The online magazine
dedicated to the
discussion & revival
of British foodways.


Anchovy essence

Anchovy essence is a handy cupboard staple that will anonymously enhance just about anything savory that you choose to cook. Your dish will have no hint of fish; it will, however, taste more like itself.

This recipe almost belongs to Maxine de la Falaise, who proves that they do not make names like once they did. She writes in Seven Centuries of English Cooking (London 1973) that “[t]here are many, many recipes for this English essence par excellence. It is said to have been introduced by the Romans, whose liquamen, made from rotting fish, was described by Apicius.” Her recipe, as she notes, derives from several nineteenth century formulae; ours in turn derives from hers.

anchovy.jpg-a 3.35 oz jar of anchovies packed in olive oil
-1 Tablespoon malt vinegar
-1 Tablespoon water
-1 teaspoon lemon zest
-¼ teaspoon cayenne

  1. Drain the anchovies and mash them to a rough pulp; a fork or teaspoon is the only tool you need.
  2. Put the pulped fish into a small pot with the other ingredients and simmer the mixture until very nearly dry.
  3. Push the essence through a wire strainer and pack it into a jar just big enough to hold it.


- Keep the essence in the fridge; even though it is a preserve of itself, it will keep longer there.

- You can use a like amount of canned anchovies; they do not seem, not quite, as good as those from the jar.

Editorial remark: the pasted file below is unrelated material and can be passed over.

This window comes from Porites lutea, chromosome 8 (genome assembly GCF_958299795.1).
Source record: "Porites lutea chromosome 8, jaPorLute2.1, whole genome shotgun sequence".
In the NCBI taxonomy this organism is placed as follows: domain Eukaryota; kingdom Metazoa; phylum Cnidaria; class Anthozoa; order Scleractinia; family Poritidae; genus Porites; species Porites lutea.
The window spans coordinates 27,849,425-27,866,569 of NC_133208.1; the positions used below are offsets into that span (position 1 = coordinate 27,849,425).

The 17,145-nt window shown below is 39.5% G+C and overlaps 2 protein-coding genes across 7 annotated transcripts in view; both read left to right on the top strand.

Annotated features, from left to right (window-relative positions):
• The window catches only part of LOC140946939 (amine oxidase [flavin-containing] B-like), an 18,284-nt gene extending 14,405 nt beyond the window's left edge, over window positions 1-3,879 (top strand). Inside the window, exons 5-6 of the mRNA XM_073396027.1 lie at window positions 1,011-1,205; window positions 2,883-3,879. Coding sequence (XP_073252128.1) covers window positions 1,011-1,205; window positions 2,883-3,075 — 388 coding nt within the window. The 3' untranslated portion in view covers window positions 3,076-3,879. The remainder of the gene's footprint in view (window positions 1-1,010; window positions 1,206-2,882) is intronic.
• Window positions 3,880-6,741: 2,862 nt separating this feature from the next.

- De la Falaise uses wine vinegar instead of our malt. She also specifies less peel and cayenne; proportions are up to you.

- Apparently unknown to Miss de la Falaise, Apicius himself probably never existed, but that is a tale for another time. We are, we know, such teases here at britishfoodinamerica.

- In Unmentionable Cuisine (Charlottesville 1979), Calvin Schwabe describes an anchovy sauce for service with “any roasted viscera of lamb. The sauce works equally well with roast leg or grilled chops. To make unmentionable anchovy sauce, add “chopped, desalted and trimmed anchovy fillets and pepper, chopped parsley, and lemon juice to the degreased pan drippings. Blend this sauce well over medium heat.” (Schwabe 282) To ‘desalt’ the anchovies just rinse them; they are not likely to require ‘trimming.’ For beefsteak, start by deglazing the debris with a splash of red wine. Let it nearly evaporate, then follow Schwabe’s recipe but skip the lemon juice and add enough mashed canned tomato (San Marzanos from Italy are best) instead, for simmering until you get a consistency that you like. We think it should be thick.